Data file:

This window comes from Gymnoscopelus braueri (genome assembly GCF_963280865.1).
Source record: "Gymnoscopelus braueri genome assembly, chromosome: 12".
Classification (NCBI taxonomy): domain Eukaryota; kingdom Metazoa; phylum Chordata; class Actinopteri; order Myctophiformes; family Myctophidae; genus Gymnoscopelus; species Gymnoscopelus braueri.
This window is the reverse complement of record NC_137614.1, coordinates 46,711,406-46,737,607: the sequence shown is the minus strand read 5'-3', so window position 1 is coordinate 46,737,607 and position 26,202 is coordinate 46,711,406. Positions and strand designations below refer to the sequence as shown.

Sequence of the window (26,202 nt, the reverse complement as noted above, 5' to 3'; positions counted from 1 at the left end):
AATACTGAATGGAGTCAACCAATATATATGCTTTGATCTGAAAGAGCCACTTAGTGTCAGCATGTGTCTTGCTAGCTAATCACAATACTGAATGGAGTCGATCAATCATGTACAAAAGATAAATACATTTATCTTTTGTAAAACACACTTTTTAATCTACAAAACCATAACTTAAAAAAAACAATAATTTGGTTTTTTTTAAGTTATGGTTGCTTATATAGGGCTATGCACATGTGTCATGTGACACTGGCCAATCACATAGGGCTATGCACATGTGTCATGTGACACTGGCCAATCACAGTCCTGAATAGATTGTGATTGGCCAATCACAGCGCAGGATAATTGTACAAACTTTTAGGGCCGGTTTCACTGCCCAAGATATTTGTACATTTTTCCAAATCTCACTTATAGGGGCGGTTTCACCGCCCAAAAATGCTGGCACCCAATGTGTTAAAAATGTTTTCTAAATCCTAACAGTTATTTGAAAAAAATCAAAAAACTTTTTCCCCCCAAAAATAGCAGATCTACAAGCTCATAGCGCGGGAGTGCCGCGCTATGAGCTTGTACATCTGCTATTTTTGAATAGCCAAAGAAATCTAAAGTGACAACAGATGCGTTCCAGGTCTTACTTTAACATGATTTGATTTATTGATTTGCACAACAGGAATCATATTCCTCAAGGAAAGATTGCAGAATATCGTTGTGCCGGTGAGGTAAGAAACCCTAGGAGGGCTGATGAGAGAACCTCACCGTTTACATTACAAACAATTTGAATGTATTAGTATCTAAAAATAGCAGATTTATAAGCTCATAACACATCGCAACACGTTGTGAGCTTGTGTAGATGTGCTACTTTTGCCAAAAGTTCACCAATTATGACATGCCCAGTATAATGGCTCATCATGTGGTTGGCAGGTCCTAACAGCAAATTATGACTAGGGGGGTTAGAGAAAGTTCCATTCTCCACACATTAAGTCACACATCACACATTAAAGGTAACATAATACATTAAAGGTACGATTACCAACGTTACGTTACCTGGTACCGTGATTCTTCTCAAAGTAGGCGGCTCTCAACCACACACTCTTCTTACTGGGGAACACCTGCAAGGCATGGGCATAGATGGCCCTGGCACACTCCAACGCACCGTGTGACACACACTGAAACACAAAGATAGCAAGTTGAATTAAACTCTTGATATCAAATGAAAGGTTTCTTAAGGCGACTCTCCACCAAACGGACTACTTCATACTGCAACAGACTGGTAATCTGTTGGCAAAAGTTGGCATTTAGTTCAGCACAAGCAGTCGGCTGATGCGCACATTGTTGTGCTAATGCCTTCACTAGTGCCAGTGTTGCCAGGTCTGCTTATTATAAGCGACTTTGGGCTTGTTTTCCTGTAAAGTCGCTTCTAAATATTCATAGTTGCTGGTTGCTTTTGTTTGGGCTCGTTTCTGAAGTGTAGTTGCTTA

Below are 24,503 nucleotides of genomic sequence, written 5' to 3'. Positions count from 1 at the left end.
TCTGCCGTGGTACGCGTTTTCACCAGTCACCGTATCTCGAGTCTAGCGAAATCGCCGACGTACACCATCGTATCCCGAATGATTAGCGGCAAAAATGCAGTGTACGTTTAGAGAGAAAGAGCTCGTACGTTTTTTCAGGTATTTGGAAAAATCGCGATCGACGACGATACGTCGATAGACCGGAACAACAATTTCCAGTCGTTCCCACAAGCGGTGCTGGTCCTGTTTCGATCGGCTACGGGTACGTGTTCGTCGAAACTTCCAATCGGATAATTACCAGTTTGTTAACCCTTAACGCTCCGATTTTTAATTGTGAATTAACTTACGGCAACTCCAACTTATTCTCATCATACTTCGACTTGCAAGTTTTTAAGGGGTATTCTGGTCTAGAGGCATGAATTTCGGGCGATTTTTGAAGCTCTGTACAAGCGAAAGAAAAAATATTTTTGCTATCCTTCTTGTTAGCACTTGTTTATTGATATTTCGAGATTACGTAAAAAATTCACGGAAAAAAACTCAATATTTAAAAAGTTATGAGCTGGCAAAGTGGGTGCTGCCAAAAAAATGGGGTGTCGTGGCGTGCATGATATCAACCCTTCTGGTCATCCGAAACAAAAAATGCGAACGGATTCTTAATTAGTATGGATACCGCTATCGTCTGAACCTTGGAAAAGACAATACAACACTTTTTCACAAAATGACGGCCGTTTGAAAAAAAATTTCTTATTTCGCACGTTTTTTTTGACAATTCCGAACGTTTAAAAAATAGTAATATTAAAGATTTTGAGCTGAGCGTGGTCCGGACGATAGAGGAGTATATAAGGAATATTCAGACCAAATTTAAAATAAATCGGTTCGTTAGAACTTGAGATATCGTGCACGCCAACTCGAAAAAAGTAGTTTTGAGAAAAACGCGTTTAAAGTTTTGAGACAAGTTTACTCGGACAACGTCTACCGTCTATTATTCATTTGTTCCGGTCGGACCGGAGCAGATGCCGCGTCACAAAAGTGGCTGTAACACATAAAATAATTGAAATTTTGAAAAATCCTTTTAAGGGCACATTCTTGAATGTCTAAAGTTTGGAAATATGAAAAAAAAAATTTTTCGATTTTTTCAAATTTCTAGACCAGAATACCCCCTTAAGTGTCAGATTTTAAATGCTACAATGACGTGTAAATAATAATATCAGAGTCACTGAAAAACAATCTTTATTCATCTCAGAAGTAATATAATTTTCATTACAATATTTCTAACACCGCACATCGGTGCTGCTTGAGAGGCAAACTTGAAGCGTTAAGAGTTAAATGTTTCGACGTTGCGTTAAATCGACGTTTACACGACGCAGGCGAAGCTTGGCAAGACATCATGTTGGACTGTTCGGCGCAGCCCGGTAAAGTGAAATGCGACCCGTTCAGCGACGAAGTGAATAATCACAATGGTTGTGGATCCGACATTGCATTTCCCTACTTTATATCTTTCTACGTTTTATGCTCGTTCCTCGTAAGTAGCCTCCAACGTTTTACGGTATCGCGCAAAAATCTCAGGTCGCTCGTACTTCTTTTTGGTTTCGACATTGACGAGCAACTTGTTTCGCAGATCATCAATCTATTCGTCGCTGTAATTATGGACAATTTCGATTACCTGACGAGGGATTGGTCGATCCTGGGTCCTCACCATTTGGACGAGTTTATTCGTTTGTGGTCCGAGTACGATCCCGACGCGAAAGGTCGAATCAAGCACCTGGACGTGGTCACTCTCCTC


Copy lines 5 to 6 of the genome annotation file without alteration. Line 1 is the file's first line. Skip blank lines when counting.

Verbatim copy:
Sequence of the window (26,202 nt, the reverse complement as noted above, 5' to 3'; positions counted from 1 at the left end):
AATACTGAATGGAGTCAACCAATATATATGCTTTGATCTGAAAGAGCCACTTAGTGTCAGCATGTGTCTTGCTAGCTAATCACAATACTGAATGGAGTCGATCAATCATGTACAAAAGATAAATACATTTATCTTTTGTAAAACACACTTTTTAATCTACAAAACCATAACTTAAAAAAAACAATAATTTGGTTTTTTTTAAGTTATGGTTGCTTATATAGGGCTATGCACATGTGTCATGTGACACTGGCCAATCACATAGGGCTATGCACATGTGTCATGTGACACTGGCCAATCACAGTCCTGAATAGATTGTGATTGGCCAATCACAGCGCAGGATAATTGTACAAACTTTTAGGGCCGGTTTCACTGCCCAAGATATTTGTACATTTTTCCAAATCTCACTTATAGGGGCGGTTTCACCGCCCAAAAATGCTGGCACCCAATGTGTTAAAAATGTTTTCTAAATCCTAACAGTTATTTGAAAAAAATCAAAAAACTTTTTCCCCCCAAAAATAGCAGATCTACAAGCTCATAGCGCGGGAGTGCCGCGCTATGAGCTTGTACATCTGCTATTTTTGAATAGCCAAAGAAATCTAAAGTGACAACAGATGCGTTCCAGGTCTTACTTTAACATGATTTGATTTATTGATTTGCACAACAGGAATCATATTCCTCAAGGAAAGATTGCAGAATATCGTTGTGCCGGTGAGGTAAGAAACCCTAGGAGGGCTGATGAGAGAACCTCACCGTTTACATTACAAACAATTTGAATGTATTAGTATCTAAAAATAGCAGATTTATAAGCTCATAACACATCGCAACACGTTGTGAGCTTGTGTAGATGTGCTACTTTTGCCAAAAGTTCACCAATTATGACATGCCCAGTATAATGGCTCATCATGTGGTTGGCAGGTCCTAACAGCAAATTATGACTAGGGGGGTTAGAGAAAGTTCCATTCTCCACACATTAAGTCACACATCACACATTAAAGGTAACATAATACATTAAAGGTACGATTACCAACGTTACGTTACCTGGTACCGTGATTCTTCTCAAAGTAGGCGGCTCTCAACCACACACTCTTCTTACTGGGGAACACCTGCAAGGCATGGGCATAGATGGCCCTGGCACACTCCAACGCACCGTGTGACACACACTGAAACACAAAGATAGCAAGTTGAATTAAACTCTTGATATCAAATGAAAGGTTTCTTAAGGCGACTCTCCACCAAACGGACTACTTCATACTGCAACAGACTGGTAATCTGTTGGCAAAAGTTGGCATTTAGTTCAGCACAAGCAGTCGGCTGATGCGCACATTGTTGTGCTAATGCCTTCACTAGTGCCAGTGTTGCCAGGTCTGCTTATTATAAGCGACTTTGGGCTTGTTTTCCTGTAAAGTCGCTTCTAAATATTCATAGTTGCTGGTTGCTTTTGTTTGGGCTCGTTTCTGAAGTGTAGTTGCTTA